This article reports on Volvo's Project 2690, where a team of engineers has been testing ideas for making city trucks more environmentally friendly, safe, and efficient. When begun in February 1994, the project aimed to build within 18 months an urban 'environment concept truck' (ECT) meeting these objectives. The ECT prototype is a fascinating preview of the types of vehicles that transport engineers can expect to be managing and maintaining in the 21st century. Volvo engineers hope that its full-size working ECT will at least stimulate significant reactions for truck operators, drivers, and legislators. ECT's drive-line has: (1) an ethanol-powered gas turbine, which could also be set to run on methanol or almost any liquid or gaseous fuel; (2) a high-speed electrical generator; (3) nickel-metal-hydride batteries; and (4) an electric motor fitted to the rear axle. The 400-volt battery pack can provide about 25km of zero-emission operation in a city centre; outside city centres, the gas turbine would be used. The maximum power of the generator and batteries combined is 142kW (170hp), and the truck's maximum geared speed is 100kph. There is an 'intelligent' active suspension system, with a hydraulic cylinder at each wheel.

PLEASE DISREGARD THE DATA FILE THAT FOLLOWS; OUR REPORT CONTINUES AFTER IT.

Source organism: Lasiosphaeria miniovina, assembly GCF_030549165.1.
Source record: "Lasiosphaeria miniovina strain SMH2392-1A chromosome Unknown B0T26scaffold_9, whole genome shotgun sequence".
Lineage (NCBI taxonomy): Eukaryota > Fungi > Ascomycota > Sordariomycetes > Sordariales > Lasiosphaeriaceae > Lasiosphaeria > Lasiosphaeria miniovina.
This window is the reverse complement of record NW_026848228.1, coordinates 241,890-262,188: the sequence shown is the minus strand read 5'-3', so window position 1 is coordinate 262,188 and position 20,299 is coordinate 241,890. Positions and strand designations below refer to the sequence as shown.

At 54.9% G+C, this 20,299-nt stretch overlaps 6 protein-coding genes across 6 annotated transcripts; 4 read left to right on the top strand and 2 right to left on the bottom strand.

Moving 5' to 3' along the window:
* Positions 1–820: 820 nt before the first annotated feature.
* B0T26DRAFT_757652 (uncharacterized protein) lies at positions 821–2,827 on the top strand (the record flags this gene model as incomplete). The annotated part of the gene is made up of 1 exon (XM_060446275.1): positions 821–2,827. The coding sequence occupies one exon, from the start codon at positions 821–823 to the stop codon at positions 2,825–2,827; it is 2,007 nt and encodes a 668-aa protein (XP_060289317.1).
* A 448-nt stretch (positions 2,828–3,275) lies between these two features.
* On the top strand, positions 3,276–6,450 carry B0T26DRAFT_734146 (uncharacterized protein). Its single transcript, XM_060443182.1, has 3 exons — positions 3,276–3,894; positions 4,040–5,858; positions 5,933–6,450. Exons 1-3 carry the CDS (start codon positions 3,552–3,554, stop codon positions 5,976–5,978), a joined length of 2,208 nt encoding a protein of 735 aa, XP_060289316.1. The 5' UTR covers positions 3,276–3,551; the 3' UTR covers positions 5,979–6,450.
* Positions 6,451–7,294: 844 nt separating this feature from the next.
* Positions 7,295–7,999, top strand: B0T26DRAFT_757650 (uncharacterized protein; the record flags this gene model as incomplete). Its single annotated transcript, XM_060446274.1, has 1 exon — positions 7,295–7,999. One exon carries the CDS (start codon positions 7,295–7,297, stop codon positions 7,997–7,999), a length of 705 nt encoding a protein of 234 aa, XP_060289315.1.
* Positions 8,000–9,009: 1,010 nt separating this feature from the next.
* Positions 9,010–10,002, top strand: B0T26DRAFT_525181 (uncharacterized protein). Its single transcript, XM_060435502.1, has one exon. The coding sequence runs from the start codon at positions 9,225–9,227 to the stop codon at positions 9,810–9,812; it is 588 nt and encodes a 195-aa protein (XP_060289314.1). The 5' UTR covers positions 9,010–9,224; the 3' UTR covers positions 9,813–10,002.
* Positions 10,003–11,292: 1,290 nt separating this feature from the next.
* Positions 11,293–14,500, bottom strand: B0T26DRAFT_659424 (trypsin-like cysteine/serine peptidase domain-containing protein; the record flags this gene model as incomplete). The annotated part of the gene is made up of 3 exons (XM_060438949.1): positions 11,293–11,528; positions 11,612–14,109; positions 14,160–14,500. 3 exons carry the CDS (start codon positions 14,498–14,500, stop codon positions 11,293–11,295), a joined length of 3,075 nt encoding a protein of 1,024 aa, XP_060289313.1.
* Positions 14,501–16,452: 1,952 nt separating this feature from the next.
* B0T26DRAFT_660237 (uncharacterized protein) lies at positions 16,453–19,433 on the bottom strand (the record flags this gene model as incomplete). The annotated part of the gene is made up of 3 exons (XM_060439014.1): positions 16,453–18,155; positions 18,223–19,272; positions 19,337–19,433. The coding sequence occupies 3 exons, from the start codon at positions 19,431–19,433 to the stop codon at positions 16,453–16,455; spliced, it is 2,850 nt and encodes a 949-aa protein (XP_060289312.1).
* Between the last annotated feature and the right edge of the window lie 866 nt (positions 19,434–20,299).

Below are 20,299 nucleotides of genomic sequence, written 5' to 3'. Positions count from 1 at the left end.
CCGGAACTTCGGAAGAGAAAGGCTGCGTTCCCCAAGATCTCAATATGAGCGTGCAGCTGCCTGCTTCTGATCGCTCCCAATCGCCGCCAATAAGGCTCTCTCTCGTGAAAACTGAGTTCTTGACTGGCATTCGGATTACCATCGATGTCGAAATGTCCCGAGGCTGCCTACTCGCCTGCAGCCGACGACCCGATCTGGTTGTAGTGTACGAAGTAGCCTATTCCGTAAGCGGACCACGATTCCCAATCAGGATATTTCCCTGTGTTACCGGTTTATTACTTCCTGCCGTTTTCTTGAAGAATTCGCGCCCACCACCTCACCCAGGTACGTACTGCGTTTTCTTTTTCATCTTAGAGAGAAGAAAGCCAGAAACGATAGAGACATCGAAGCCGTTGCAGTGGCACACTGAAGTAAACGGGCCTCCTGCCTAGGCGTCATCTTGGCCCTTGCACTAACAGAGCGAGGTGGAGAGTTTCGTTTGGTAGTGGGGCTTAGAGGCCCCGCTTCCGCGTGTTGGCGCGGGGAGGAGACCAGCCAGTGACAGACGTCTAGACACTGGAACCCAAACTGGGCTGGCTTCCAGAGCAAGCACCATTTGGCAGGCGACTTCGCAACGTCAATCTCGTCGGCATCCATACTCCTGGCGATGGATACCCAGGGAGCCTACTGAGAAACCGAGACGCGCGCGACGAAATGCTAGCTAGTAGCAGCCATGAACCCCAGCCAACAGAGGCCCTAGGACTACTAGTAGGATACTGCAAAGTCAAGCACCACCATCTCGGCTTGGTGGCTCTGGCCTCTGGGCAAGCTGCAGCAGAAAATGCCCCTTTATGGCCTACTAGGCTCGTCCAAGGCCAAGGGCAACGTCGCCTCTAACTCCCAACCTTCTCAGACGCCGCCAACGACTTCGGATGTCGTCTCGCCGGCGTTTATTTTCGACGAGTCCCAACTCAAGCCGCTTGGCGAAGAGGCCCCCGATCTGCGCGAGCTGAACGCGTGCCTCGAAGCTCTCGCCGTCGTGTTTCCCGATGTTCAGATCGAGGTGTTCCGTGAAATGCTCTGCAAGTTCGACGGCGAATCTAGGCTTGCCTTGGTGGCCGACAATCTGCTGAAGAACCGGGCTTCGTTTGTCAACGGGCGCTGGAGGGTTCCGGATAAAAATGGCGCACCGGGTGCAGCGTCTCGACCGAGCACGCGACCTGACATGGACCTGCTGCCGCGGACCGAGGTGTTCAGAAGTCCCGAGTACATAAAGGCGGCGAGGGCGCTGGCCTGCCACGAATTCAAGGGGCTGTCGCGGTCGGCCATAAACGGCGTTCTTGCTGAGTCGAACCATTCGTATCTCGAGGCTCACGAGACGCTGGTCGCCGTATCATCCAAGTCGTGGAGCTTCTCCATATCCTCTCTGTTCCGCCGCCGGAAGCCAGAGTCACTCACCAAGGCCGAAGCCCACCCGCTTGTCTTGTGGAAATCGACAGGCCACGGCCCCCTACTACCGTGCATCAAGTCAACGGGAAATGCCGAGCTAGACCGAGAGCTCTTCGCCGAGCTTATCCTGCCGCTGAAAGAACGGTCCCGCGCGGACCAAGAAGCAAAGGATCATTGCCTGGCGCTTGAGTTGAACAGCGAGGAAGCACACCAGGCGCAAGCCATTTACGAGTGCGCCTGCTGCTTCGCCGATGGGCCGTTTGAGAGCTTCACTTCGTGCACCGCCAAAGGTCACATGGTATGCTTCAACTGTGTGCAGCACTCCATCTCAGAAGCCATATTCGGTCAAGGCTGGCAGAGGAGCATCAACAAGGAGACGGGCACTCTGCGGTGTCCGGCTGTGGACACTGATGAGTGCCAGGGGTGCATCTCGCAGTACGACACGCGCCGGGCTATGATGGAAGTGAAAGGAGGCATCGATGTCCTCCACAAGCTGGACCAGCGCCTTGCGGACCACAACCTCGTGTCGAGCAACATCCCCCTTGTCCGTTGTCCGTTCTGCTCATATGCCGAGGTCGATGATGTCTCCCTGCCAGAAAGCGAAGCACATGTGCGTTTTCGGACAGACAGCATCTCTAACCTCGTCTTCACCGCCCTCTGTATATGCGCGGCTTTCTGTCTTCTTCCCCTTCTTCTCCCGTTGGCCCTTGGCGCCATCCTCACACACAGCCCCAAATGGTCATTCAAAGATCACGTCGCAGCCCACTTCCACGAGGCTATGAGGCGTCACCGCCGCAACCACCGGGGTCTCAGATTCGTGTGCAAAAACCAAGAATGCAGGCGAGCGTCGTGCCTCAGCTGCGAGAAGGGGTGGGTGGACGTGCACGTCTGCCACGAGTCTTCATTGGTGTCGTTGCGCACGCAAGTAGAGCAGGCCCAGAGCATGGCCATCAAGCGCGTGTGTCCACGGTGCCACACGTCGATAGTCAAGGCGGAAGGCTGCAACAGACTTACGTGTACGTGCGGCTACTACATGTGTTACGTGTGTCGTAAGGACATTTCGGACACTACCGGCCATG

• Availability:
  • Corporate Authors:

    Institute of Road Transport Engineeers

    1 Cromwell Place
    London SW1 25F,   England 
  • Authors:
    • CLANCY, S
  • Publication Date: 1995-9


  • English

Media Info

  • Pagination: p. 40-2
  • Serial:

Subject/Index Terms

Filing Info

  • Accession Number: 00714490
  • Record Type: Publication
  • Source Agency: Transport Research Laboratory
  • Files: ITRD
  • Created Date: Dec 27 1995 12:00AM